The president of the Maryland Senate is sponsoring a bill to increase diversity in medical marijuana grower licenses after a spate of other legislation addressing the issue has failed to gain traction in the Maryland General Assembly.
The bill, sponsored by Senate President Thomas V. “Mike” Miller Jr., D-Prince George’s, Charles and Calvert, would grant up to five more growing licenses and increase the likelihood they would go to minority-owned businesses. The Natalie M. LaPrade Maryland Medical Cannabis Commission would partner with historically black colleges and universities and conduct outreach targeted toward minorities and women, under Miller’s bill.
Maryland has had one of slowest rollouts of medical marijuana in the country. The commission, which grants licenses to growers, processors and dispensaries, has been hampered by legal battles and subsequent legislation since Maryland legalized medical cannabis in 2014.
To squash pending lawsuits, the five new licenses would include two businesses that are currently suing the commission.
After complaints surfaced that the commission didn’t fairly include representation in areas of southeastern Maryland, the commission revised their original unanimous decision on the 15 companies slated to receive growing licenses by bumping two higher-scoring applicants, GTI and Maryland Cultivation and Processing LLC, and replacing them with two lower-scoring applicants from the underrepresented areas.
Representatives from GTI confirmed that they would withdraw their suit against the commission if they can acquire a license under this new legislation.
Moreover, the Legislative Black Caucus earlier this year called for an overhaul of the commission after expressing outrage when none of the 15 pre-approved growing companies for licenses was owned by African Americans.
While the bill does not prohibit current members of the commission from being reappointed, it does shrink the commission from 16 to nine members, said Victoria Gruber, Miller’s chief of staff. The bill also includes language to create a more “diverse board” to better reflect the racial, gender and ethnic makeup of Maryland, she added.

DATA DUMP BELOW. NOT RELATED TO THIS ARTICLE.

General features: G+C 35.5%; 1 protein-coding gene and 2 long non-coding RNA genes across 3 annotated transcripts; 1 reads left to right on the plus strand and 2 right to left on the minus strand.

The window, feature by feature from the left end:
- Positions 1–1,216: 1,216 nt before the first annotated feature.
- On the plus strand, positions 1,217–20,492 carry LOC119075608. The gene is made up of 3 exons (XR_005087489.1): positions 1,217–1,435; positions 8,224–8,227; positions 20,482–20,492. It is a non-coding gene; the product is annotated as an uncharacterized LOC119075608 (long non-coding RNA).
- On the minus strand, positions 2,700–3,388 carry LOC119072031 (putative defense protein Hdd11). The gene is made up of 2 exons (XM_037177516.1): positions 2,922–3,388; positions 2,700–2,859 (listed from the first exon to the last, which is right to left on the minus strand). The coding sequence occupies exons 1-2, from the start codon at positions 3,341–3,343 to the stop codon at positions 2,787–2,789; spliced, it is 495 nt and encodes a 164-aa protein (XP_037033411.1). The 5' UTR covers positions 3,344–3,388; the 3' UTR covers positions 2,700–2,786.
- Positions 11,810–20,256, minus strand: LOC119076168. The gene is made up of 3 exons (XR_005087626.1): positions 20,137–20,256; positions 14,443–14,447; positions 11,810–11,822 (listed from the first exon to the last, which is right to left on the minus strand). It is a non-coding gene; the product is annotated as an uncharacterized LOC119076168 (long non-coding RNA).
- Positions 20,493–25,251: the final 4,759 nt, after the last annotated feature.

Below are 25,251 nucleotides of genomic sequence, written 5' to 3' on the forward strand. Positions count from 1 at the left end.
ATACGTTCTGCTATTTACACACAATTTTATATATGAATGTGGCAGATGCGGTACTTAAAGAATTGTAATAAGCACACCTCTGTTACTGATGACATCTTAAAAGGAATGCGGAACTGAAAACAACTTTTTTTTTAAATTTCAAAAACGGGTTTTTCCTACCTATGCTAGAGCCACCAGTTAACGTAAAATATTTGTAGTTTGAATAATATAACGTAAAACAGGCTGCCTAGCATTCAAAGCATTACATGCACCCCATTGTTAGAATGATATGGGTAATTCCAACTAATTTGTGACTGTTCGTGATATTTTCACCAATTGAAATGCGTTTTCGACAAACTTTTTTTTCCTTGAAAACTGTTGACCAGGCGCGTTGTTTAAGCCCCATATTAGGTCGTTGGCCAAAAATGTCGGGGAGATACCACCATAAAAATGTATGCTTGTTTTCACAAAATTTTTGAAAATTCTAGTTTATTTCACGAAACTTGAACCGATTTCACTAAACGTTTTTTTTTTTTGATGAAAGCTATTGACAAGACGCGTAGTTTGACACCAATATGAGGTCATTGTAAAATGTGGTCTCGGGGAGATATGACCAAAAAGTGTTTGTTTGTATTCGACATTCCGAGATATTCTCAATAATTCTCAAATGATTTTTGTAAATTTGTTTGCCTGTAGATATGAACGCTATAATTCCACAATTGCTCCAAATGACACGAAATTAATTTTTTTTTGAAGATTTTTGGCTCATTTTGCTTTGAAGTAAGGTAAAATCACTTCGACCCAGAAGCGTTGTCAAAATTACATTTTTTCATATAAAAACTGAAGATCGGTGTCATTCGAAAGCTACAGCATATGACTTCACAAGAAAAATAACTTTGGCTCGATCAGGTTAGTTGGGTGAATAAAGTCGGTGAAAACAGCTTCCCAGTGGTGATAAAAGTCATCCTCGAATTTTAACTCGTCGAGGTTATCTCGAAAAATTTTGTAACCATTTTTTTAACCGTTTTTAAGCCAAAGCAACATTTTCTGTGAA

While previous bills to increase the diversity have included a preference for minority-owned business, this may violate the U.S. Constitution, Cheryl A. Brown-Whitfield, principal counsel of the Maryland Department of Transportation, said earlier this session.
Maryland would need to conduct a study to evaluate whether discrimination does exist in the medical cannabis industry before it could take race-conscious measures in awarding licenses, Zenita Hurley, the Maryland attorney general’s director of legislative affairs and civil rights, told lawmakers earlier this session.
However, to speed the process the state may be able to hire an expert to review existing disparity studies, such as in the agriculture or pharmaceutical fields, to determine whether the state can move forward with a preference for minority-owned businesses in Maryland’s medical marijuana industry without a full-blown study, Gruber said.
The bill proposes to employ either a disparity study or an expert to determine whether there is a need for a minority-business preference before doling out the three remaining licenses, Gruber said.
It would also establish a fund to provide veterans and low-income patients with a way to pay for the drug. This would be provided through a 1 percent fee on growers and processors and 0.5 percent fee on dispensaries, Gruber said. The commission will be able to adjust these fees, she added.
The commission expected medical cannabis to be available to patients this summer, Vanessa Lyon, a spokeswoman for the group, said in late February.
– 30 –